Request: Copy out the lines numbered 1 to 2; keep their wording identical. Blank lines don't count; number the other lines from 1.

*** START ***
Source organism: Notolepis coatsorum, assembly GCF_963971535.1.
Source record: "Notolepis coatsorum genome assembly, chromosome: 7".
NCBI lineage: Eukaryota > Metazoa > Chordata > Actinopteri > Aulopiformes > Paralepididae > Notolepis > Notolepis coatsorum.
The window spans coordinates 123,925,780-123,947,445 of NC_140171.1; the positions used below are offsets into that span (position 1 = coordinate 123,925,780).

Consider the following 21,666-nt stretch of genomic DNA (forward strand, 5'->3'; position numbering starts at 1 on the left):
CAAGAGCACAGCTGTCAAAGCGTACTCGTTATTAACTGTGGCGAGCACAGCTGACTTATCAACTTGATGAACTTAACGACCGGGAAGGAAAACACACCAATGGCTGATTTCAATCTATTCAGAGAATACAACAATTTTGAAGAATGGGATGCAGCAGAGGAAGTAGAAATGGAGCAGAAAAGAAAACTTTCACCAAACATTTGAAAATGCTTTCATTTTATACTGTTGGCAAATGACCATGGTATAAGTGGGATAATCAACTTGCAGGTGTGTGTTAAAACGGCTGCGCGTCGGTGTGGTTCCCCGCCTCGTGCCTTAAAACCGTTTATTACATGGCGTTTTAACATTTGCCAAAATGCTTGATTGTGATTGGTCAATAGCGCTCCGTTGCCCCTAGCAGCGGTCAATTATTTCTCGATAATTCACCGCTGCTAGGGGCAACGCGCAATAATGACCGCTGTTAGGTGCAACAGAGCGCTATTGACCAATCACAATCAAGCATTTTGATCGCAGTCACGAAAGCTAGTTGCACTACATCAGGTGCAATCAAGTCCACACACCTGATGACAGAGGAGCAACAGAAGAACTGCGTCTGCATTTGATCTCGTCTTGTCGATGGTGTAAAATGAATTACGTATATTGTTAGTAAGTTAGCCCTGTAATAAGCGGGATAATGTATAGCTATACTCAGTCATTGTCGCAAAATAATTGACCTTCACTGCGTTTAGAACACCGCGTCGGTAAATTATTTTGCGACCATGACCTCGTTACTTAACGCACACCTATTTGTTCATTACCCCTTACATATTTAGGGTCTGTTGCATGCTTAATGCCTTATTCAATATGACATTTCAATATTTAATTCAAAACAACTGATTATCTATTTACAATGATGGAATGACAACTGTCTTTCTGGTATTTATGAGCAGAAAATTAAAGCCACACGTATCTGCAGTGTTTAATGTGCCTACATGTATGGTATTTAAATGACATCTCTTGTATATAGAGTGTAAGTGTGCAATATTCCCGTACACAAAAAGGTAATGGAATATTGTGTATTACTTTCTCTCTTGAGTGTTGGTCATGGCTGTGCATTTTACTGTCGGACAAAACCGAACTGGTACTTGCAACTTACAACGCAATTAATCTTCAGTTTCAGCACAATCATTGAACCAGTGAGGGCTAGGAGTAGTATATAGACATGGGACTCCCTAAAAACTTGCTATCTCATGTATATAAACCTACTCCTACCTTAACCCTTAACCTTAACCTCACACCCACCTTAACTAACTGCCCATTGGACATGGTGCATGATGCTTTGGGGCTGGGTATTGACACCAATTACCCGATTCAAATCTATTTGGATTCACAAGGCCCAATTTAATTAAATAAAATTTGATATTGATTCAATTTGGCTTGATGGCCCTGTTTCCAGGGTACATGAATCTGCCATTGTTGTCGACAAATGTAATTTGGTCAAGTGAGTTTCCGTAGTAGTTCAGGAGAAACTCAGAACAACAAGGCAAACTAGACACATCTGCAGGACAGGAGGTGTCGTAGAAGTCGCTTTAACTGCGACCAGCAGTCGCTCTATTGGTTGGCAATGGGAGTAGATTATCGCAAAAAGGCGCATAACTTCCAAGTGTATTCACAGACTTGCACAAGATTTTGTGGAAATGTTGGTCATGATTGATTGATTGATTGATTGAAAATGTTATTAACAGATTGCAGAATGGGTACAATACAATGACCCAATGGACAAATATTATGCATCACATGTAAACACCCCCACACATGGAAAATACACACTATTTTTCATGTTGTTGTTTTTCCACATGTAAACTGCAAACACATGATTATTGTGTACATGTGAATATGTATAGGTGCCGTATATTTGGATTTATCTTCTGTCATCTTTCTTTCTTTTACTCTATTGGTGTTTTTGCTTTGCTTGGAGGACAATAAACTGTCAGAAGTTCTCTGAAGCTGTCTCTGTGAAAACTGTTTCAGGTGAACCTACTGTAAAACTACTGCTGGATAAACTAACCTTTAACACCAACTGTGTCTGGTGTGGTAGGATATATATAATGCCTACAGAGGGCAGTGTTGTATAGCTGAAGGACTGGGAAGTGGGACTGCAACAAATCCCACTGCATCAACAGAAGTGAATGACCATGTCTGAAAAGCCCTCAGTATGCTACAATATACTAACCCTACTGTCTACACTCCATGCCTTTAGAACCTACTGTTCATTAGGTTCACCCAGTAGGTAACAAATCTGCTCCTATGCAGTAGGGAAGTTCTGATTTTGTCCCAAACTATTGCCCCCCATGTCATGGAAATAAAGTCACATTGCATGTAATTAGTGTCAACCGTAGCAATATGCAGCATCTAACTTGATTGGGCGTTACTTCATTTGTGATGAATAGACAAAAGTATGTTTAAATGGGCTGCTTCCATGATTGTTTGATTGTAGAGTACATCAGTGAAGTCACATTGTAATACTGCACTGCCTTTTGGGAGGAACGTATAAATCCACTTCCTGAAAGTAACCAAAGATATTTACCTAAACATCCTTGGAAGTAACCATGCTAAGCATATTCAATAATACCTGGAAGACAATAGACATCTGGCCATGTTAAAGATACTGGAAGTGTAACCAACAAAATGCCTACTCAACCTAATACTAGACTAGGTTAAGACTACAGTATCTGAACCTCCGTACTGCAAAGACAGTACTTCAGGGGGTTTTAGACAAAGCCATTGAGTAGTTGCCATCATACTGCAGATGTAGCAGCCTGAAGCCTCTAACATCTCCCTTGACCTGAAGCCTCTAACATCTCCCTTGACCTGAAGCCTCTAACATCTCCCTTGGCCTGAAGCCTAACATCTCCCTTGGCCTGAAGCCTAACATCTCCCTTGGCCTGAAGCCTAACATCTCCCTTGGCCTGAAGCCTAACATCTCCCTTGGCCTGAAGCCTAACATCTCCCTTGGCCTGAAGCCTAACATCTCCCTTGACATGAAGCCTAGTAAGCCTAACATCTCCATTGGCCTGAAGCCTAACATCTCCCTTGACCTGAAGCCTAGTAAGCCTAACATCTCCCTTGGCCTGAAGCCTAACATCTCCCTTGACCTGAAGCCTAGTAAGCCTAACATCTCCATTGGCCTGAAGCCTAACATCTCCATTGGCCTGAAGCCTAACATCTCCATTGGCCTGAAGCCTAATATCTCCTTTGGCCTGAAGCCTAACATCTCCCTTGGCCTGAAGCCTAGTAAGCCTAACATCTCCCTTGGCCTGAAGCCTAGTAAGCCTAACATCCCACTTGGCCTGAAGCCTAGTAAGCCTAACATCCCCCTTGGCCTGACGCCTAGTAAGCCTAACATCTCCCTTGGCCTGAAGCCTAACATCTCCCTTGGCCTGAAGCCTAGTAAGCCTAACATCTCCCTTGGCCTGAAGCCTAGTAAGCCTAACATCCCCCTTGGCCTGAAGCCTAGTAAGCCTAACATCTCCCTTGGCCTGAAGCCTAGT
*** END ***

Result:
Source organism: Notolepis coatsorum, assembly GCF_963971535.1.
Source record: "Notolepis coatsorum genome assembly, chromosome: 7".